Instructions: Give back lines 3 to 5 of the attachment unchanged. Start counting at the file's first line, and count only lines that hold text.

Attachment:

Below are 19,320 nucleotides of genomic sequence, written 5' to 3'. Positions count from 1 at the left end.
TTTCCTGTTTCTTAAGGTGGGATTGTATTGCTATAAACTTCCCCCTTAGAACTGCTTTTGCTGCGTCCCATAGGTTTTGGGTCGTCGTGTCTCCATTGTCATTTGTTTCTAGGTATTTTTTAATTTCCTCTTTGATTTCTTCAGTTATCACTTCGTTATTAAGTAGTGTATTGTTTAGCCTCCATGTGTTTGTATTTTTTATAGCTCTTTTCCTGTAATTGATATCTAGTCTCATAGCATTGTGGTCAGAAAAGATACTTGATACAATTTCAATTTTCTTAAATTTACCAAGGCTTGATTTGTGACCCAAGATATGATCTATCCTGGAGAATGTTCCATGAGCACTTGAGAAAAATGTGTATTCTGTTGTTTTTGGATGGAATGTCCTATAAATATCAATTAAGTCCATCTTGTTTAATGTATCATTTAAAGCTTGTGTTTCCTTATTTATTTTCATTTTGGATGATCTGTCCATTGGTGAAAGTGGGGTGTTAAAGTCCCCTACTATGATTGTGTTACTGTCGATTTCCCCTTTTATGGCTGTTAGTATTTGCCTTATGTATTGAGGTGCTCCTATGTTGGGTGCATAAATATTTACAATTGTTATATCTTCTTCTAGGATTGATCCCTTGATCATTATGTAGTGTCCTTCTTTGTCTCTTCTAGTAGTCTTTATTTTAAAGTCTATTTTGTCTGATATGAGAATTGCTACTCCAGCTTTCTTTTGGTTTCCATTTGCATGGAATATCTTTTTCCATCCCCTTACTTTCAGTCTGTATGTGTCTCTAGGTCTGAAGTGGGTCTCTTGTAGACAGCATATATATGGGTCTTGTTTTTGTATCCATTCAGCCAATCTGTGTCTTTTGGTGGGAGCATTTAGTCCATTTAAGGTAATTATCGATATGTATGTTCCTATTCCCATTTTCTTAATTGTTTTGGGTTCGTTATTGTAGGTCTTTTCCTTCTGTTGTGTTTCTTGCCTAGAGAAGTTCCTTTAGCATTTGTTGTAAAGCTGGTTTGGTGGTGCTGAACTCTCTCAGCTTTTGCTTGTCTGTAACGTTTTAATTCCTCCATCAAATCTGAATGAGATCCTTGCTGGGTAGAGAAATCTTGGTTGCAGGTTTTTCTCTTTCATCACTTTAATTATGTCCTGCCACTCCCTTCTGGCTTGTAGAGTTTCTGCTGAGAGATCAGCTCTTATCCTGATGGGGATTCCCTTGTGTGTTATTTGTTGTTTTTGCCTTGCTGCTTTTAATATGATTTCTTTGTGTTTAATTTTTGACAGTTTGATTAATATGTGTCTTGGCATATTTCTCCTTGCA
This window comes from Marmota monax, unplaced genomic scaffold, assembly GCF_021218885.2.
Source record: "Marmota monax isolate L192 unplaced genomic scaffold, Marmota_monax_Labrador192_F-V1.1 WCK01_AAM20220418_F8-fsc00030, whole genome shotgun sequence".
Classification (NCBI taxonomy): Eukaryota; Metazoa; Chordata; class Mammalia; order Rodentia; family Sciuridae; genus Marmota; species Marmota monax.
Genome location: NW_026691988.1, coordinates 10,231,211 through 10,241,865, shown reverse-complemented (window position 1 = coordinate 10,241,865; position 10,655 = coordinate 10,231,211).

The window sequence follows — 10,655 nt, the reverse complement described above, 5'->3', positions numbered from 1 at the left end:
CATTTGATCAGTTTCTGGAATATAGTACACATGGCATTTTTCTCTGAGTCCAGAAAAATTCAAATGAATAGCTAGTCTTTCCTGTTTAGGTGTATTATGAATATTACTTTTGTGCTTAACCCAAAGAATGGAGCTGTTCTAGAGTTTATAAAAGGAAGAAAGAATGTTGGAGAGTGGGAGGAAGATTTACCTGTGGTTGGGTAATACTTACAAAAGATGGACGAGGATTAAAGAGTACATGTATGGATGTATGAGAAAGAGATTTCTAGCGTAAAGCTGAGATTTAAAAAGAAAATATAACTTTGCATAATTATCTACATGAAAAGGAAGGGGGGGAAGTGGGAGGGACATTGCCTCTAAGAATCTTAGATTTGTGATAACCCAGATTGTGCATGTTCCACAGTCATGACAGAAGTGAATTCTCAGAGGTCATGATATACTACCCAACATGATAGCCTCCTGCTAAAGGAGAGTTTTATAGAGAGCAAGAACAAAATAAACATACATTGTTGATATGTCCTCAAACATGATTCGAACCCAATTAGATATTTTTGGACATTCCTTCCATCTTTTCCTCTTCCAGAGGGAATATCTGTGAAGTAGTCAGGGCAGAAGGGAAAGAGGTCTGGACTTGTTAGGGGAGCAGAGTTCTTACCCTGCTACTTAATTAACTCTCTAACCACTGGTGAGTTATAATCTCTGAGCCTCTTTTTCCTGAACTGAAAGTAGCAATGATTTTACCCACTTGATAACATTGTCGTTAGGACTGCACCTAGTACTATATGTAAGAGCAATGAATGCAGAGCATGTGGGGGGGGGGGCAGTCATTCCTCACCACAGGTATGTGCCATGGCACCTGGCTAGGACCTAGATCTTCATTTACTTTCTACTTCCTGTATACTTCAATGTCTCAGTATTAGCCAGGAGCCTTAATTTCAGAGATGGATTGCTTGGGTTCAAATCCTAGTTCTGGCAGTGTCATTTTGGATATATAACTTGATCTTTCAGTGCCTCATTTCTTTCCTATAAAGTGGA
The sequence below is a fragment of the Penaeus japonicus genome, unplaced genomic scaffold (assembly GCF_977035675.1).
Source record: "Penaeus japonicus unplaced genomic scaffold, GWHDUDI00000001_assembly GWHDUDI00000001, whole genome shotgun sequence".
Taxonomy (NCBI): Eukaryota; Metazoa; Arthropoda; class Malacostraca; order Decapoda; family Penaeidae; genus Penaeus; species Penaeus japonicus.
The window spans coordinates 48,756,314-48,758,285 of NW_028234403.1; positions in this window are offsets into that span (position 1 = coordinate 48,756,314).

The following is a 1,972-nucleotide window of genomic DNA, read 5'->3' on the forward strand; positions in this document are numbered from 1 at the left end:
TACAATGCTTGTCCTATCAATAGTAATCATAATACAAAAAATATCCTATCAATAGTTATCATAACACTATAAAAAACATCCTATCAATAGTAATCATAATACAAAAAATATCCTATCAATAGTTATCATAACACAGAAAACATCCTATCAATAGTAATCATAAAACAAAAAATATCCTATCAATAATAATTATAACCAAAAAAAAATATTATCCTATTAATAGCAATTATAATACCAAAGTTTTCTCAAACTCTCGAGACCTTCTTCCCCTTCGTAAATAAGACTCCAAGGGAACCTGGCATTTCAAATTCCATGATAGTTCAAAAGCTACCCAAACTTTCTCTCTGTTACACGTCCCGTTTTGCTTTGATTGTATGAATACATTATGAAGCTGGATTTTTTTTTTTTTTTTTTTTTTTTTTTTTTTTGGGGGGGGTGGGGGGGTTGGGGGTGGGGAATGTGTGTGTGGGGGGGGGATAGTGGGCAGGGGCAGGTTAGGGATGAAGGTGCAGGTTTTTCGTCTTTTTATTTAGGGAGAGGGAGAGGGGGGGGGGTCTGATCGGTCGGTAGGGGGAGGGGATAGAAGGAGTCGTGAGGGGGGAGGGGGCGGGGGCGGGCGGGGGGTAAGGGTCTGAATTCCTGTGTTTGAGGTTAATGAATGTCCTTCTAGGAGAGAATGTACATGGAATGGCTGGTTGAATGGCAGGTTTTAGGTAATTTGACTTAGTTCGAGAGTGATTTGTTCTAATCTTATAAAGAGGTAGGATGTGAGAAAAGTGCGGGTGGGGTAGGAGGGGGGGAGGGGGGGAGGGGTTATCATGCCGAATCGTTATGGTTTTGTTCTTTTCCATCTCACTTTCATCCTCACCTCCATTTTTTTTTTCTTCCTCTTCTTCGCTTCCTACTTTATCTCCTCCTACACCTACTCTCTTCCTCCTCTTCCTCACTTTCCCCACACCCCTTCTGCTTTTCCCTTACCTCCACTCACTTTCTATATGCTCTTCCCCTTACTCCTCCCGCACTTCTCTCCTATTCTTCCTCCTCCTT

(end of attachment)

This window comes from Marmota monax, unplaced genomic scaffold, assembly GCF_021218885.2.
Source record: "Marmota monax isolate L192 unplaced genomic scaffold, Marmota_monax_Labrador192_F-V1.1 WCK01_AAM20220418_F8-fsc00030, whole genome shotgun sequence".
Classification (NCBI taxonomy): Eukaryota; Metazoa; Chordata; class Mammalia; order Rodentia; family Sciuridae; genus Marmota; species Marmota monax.